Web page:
Auto-Tune is widely held as the standard for studio pitch correction, although there are plenty of competitors (Melodyne, Waves Tune, etc). The effect has been used heavily in recent years and also the target of both praise and backlash. Jay-Z even gave the plugin an official funeral (Death of Auto-Tune), while T-Pain has released his own iPhone app based on the effect called “I Am T-Pain”. In this tutorial, you will learn how to set-up Auto-Tune and start tracking vocals with the the effect in real-time.
Step 1: Set The Scale
Decide if the music track has a bright or dark feel. A bright sounding track is probably in a major key, while a darker sounding song is most likely in a minor key. Autotune gives you lots of scale choices but most songs you encounter will be in the major and minor scales. The chromatic setting will snap your notes to the nearest half step and can be useful when the vocalist is not singing in a specific key.
Step 2: Find The Key
First turn your retune speed up all the way. This will make the effect obvious and easier to determine which notes Auto-Tune is hitting. Now you can cycle through each starting note in the key selection. Listen to each setting and determine if any notes are clashing with the music track. When you find a setting that sounds like all the notes are meshing with the music track you have found the correct key.
Step 3: Set The Input Type
Decide if the vocal track best fits into upper, middle, lower or bass ranges. The effect will sound thinner with the soprano or alto setting, while the tenor and bass options provide a bit “thicker” sound. The instrument input type will give you a more pronounced effect and can be used on both male and female voices.
Step 4: Adjust The Retune Speed
The retune speed will determine how fast pitch correction will kick in after the vocal begins. Up until now you should have had the retune speed set to 0 (all the way to the right). Now you can bring the retune speed down until you hear the desired amount of tuning. The higher the number, the more smoothly the effect will be applied. Somewhere between 13-15 will give you an obvious RnB style sound without shifting the pitch too fast. Try a retune speed of 40-50 for a more relaxed sound which will move the notes less.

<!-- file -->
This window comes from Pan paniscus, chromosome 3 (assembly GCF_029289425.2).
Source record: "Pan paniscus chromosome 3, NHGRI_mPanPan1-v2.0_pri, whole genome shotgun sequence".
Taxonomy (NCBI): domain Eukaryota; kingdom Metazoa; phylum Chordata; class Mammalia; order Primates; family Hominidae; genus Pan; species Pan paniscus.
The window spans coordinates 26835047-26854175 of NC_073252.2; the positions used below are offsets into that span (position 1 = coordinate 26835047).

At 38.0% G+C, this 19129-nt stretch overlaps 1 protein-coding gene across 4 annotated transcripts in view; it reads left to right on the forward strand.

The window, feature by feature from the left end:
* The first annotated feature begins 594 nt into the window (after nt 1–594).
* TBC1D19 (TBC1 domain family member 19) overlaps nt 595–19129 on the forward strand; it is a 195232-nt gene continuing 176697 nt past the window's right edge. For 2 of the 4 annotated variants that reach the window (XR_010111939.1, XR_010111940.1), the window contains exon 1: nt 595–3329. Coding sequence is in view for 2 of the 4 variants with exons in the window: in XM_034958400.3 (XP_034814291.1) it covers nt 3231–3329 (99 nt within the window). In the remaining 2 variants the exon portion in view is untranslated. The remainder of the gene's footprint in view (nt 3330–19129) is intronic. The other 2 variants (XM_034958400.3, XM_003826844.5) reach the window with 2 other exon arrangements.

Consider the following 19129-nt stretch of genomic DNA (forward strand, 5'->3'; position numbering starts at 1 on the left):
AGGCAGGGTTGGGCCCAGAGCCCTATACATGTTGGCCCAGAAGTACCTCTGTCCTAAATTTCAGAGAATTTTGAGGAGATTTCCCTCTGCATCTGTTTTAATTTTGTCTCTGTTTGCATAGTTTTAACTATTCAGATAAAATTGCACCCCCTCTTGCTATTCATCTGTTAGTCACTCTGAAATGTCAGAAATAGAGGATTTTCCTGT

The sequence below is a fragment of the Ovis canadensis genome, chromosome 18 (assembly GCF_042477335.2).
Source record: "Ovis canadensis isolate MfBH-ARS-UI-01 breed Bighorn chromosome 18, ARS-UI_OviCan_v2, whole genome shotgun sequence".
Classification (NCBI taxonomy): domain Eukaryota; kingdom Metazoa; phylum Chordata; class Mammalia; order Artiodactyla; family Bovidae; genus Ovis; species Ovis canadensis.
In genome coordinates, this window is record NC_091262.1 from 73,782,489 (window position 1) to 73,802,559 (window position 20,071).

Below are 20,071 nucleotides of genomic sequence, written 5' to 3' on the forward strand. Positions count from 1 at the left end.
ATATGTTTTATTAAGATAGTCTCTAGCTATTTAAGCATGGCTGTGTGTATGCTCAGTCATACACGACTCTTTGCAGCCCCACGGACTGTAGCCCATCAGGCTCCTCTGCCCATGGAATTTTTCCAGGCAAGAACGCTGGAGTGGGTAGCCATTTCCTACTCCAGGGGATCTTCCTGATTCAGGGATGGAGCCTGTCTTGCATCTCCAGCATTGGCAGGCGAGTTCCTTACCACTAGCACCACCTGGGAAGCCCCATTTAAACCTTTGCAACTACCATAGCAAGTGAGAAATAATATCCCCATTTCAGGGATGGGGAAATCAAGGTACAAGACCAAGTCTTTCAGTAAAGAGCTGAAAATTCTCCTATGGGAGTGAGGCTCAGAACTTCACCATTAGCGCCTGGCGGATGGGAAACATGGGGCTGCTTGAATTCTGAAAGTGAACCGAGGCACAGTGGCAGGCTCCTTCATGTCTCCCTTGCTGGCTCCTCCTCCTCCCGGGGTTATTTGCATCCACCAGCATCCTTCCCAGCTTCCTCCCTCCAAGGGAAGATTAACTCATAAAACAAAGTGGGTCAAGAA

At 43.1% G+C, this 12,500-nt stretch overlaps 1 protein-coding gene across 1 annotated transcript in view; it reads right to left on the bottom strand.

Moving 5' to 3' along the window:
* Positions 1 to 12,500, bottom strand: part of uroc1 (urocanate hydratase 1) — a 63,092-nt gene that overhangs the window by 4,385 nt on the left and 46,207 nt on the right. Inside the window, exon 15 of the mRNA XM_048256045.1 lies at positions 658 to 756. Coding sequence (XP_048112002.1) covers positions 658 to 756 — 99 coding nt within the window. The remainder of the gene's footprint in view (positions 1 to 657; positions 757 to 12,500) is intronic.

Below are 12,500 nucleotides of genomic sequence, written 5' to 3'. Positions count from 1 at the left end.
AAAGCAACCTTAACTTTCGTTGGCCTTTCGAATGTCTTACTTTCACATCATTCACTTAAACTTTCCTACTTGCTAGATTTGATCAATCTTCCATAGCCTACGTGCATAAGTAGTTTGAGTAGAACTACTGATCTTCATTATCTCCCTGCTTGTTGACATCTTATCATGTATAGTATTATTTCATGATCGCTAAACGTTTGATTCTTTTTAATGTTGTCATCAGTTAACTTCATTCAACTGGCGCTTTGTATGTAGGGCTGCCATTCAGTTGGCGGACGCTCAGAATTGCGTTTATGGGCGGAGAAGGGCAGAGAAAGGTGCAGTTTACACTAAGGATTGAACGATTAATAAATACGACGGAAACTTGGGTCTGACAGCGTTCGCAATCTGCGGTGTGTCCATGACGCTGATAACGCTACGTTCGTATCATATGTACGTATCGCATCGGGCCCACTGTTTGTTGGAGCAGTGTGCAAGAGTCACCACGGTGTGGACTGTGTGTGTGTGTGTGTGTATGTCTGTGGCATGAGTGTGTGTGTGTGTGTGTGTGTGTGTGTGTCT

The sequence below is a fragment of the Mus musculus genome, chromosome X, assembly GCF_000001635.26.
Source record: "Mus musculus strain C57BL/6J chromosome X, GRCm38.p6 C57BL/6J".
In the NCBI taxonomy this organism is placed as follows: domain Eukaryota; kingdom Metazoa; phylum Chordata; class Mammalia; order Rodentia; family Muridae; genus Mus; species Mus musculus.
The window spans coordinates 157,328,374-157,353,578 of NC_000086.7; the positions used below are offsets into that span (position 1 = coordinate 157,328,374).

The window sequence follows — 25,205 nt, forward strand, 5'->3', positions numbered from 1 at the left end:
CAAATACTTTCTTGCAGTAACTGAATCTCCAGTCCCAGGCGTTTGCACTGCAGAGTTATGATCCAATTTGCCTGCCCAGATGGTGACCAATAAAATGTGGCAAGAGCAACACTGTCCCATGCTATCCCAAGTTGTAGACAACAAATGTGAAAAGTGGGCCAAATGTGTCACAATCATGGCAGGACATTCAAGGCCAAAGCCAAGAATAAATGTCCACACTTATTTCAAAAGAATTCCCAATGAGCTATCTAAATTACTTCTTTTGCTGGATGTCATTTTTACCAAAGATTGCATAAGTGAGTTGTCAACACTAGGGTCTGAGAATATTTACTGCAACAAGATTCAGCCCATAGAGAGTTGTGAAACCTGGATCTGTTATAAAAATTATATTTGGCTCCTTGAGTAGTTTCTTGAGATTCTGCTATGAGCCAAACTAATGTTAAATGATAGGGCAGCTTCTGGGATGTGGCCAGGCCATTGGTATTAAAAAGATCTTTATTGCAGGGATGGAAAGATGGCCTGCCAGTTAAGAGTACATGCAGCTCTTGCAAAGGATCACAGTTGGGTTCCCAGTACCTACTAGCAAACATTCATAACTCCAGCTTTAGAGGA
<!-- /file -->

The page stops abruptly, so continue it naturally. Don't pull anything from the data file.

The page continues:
Step 5: Tracking Through Auto-Tune
Now that you’ve found the key your vocalist may be inspired to lay down new vocal tracks. Hearing the effect in real-time with the performance will guide the vocalist to the notes in the key, usually resulting in a better performance. Pro Tools Native allows you to just add the Auto-Tune plugin right onto the track. If you are in Pro Tools HD you will need to add a TDM plugin first, and then add your Auto-Tune plugin in a slot below. Usually keeping your retune speed set near 0 will encourage the best performance because the vocalist will hear the “in key” notes in their ear as they sing. After you have recorded the part you can experiment with bringing the retune speed down a bit for a more natural feel. You may also notice that it is possible to sing so “in tune” that even when the retune speed is set to 0, the pitch correction effect is not overly obvious.
How To Use Auto-Tune Like A Boss
In today’s pop music world, the sound of Auto-Tune is used frequently, for better or worse. I believe less is often more with Auto-Tune, so that the vocals can still sound current and tighter in pitch, but without the robotic feel. Unless I’m using a fast retune speed for an effect, I typically prefer to slow down the retune speed and let the natural performance shine a little more. Hitting a fast retune speed will often take character and feeling away from a vocal so leaving it higher than 25 or 30 is smart. The newer versions of Auto-Tune also come with a handy “Humanize” feature, which you can turn up too to lessen the extremes of the tuning.
A lot of people feel that Autotune has a pleasing and modern sound to it, and will use it on a vocal even if the vocal performance does not need pitch correction. The way Auto-Tune pulls notes in gives a very current vibe when placed on vocals.
If the vocal performance wasn’t great, sometimes its smart to go into the “Options” window of Auto-Tune. There you’ll find that you can tell the plugin how relaxed or precise the initial vocals were tracked. Choosing relaxed tracking from this menu will change how Auto-Tune will tune the vocals in auto mode. If the vocals are really off though, I like to run the vocals through Melodyne before hitting Auto-Tune for more natural correction. Melodyne’s graphic mode is certainly superior to Auto-Tune’s graphic mode.
At this point you have a grasp on the basics of Auto-Tune; choose a scale, find the key and adjust the retune speed to create the desired amount of tuning effect. Good job! Enjoy this groundbreaking Auto-Tune masterpiece by T-Pain:
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